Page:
Move to Norway boosts careers of Irish couple

Wild Geese: Catherine Townsley, Gentian, Norway

Catherine Townsley and her boyfriend Alexander Hilley: couple moved to Norway and are now buying a home there

Catherine Townsley and her boyfriend Alexander Hilley: couple moved to Norway and are now buying a home there

 

Mention Norway to most people and they think “oil” and “cold”. These were certainly the first things that came to Catherine Townsley’s mind when her boyfriend mentioned that he might like to move there one day. “I wasn’t exactly sold on the idea,” she says.

Yet, after three years with an Oslo-based biotech company, Townsley has doubled her earning power in a progressive working environment, where she can use her full range of scientific and marketing skills. Her love for the country is such that she is now learning the language and buying a home there.

Townsley, who hails from Belfast, studied marine biology at Queen’s University Belfast, before going on to specialise in biotechnology at Galway.

It was 2008 and jobs were increasingly scarce in the science sector. “So many of the big pharma companies were letting people go in droves,” she says. “Nobody on my master’s course had any idea where to apply for a job.”

Studies completed, she and her boyfriend bought a car, loaded it up with their possessions and caught the ferry to England. There, in Cambridge, she set about applying for jobs while he started a master’s in subsea engineering.

Determined to find a job in her field, Townsley spent months sending out CVs before landing a job with biotech firm Abcam. It was a competitive environment that enabled her to learn more about the business side of the industry, while keeping one foot in the lab.

That’s when the subject of Norway came up. Townsley was far from convinced. “I thought there’d be nothing there for me,” she says.

‘I could live here’

Oslo

Her boyfriend quickly found work in the country as an engineer, while Townsley applied for jobs online, from Cambridge. But, it soon became apparent that applying the traditional way, using search engines, wasn’t going to work.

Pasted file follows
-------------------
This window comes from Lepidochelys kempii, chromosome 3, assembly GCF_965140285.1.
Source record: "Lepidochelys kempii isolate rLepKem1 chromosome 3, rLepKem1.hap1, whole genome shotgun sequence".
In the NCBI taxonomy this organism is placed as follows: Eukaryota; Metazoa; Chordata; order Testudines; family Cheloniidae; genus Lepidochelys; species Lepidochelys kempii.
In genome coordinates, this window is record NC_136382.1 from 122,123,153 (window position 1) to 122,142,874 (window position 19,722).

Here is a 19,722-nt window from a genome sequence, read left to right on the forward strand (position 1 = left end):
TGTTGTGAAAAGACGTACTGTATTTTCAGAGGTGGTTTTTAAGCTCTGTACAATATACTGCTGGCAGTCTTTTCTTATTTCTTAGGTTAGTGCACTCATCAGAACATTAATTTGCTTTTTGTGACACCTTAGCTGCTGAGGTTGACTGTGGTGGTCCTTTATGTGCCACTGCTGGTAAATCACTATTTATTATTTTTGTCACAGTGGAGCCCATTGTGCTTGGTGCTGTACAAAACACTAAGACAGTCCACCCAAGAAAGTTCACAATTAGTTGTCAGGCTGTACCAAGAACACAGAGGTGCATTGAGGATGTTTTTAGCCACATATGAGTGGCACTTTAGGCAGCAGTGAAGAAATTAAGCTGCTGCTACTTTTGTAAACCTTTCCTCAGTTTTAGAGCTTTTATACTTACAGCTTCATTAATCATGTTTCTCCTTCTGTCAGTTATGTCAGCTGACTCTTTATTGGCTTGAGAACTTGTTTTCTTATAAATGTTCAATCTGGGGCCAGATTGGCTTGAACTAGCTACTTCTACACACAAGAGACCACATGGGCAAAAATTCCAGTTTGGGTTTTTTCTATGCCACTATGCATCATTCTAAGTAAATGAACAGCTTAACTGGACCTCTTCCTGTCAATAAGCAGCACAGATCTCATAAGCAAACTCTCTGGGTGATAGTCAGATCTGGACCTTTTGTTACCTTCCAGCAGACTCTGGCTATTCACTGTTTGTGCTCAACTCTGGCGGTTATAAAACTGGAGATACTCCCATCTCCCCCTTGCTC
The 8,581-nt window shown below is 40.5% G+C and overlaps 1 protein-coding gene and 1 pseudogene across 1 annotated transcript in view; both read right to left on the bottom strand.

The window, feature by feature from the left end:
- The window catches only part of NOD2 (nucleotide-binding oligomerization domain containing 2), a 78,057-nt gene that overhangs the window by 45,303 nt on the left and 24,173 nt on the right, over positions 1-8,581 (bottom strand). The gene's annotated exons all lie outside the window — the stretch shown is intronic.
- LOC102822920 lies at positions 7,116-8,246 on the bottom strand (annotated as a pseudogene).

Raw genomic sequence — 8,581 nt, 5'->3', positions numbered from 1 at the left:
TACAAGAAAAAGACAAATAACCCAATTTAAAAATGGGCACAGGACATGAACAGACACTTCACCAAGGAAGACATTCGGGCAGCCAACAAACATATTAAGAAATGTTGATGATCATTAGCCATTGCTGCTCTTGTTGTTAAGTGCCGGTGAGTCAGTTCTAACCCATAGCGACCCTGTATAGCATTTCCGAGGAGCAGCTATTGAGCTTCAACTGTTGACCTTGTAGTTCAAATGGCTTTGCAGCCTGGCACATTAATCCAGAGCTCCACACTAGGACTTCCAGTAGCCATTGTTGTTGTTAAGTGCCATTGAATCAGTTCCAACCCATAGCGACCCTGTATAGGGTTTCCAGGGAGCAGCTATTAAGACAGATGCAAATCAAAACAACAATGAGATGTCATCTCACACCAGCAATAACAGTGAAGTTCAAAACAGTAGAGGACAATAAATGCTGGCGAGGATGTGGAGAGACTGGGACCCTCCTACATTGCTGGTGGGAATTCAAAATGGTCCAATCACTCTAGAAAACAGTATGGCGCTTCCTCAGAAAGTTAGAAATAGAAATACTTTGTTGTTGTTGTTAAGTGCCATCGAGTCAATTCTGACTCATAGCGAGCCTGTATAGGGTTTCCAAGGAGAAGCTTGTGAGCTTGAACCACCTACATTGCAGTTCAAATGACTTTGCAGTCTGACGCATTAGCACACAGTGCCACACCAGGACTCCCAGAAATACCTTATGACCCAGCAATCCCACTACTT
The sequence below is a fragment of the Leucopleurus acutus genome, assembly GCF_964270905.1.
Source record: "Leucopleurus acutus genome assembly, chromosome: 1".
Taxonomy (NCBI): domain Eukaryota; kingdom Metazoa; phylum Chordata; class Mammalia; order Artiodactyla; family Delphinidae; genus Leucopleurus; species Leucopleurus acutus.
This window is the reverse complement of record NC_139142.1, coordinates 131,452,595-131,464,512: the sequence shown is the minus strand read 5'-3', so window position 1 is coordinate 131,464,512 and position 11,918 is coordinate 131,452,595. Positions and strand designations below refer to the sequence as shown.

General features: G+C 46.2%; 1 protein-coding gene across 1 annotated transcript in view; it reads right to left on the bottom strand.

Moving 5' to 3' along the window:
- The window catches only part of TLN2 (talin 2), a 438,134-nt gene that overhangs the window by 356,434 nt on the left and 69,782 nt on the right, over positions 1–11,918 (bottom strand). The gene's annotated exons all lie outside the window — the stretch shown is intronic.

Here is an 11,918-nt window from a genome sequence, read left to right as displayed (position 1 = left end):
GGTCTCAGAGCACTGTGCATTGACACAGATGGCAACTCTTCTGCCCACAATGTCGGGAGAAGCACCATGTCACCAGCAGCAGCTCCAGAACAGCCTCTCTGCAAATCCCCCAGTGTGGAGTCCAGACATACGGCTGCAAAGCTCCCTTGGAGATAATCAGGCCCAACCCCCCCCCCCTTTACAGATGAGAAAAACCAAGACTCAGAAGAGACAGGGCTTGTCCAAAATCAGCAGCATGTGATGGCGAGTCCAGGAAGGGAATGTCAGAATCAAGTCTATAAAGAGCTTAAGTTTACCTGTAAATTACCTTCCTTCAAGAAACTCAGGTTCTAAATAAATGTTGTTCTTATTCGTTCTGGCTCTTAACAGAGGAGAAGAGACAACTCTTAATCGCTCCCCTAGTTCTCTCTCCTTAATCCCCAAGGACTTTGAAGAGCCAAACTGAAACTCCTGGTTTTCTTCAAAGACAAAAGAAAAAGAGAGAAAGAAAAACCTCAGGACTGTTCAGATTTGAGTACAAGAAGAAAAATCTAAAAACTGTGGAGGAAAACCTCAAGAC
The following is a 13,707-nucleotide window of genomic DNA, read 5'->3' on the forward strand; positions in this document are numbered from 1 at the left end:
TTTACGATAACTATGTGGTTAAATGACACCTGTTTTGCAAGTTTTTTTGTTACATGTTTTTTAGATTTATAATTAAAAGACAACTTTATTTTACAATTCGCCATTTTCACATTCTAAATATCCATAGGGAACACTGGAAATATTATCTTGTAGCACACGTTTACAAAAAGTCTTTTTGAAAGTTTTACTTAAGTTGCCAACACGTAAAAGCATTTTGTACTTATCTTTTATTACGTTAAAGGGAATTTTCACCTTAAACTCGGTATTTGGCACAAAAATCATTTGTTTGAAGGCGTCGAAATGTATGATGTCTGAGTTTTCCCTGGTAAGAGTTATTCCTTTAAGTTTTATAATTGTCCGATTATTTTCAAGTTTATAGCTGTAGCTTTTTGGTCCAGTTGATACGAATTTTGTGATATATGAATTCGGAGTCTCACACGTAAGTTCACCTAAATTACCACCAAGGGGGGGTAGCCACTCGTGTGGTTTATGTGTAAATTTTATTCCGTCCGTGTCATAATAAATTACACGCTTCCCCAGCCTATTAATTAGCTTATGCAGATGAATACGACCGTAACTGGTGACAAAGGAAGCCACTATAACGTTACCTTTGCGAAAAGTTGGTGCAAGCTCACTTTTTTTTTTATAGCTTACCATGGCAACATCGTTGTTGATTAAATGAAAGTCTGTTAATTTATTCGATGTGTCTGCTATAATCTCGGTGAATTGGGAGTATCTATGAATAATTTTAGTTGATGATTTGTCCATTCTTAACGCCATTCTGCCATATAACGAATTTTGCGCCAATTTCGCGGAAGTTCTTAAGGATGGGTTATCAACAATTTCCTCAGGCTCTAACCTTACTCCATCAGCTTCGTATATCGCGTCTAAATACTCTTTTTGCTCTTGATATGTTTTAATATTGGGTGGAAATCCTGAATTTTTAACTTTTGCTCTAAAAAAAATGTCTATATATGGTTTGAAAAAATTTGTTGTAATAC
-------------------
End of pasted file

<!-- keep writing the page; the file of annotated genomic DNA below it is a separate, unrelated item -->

Realising that Norway’s science industry was small, she decided to approach individual companies. She contacted a company back home in Belfast, where she’d done work experience as a student, asking if they knew of any Norwegian companies in the sector. They referred her to Oslo-based Gentian.

Townsley took a more a casual tack. “I sent them an email and said: ‘I know you don’t have any vacancies at the moment, but can I come in and have a chat?’ And they said: ‘Sure, just let us know next time you’re coming’.”

Having invited herself in for an interview, she immediately booked her tickets to Oslo. “I just went in and had a chat about my skills to see if there might be some overlap with what they were doing.” The approach worked, with a job offer following shortly afterwards. Townsley may have secured a job with her Irish “gift for the gab”. Yet, inadvertently, she’d done things the Norwegian way.

“Not all jobs here are advertised,” she says. “You’re best approaching a smaller company and going in to talk to them. It’s just putting your face out there and making yourself known,” she says.

Townsley is now running the marketing department of Gentian, a company which exports diagnostic chemicals. Employed for her business and scientific skills, Townsley has found that her lack of Norwegian has not been an issue.

“Norway is not a big market, so companies export a lot and need to provide documentation in English,” she says. She had joined at a time when the company needed a native-English speaker for expansion into markets such as China and the United States.

Interestingly, Townsley has found the working environment to be refreshing. Norway being an egalitarian sort of place, the management structures are flat and office politics are non-existent.

“You don’t talk down to people you’re managing,” she says. “It’s more about working together and bringing out the best in each other.”

Independent thinking is valued here, something that Townsley took a while to get used to.

“You have to find your own path, your own way of doing things,” she says. “People won’t be in your space unless you want them to be. There’s less micro-management, more flexibility and freedom.”

Townsley believes that Norway is an option worth considering, especially for science and engineering graduates.

“It’s a country that’s not well publicised, just a couple of hours away from Dublin. You can increase your earning potential, while staying close to your family,” she says.

“I always mention to people: ‘Come for a weekend, it costs nothing’.”

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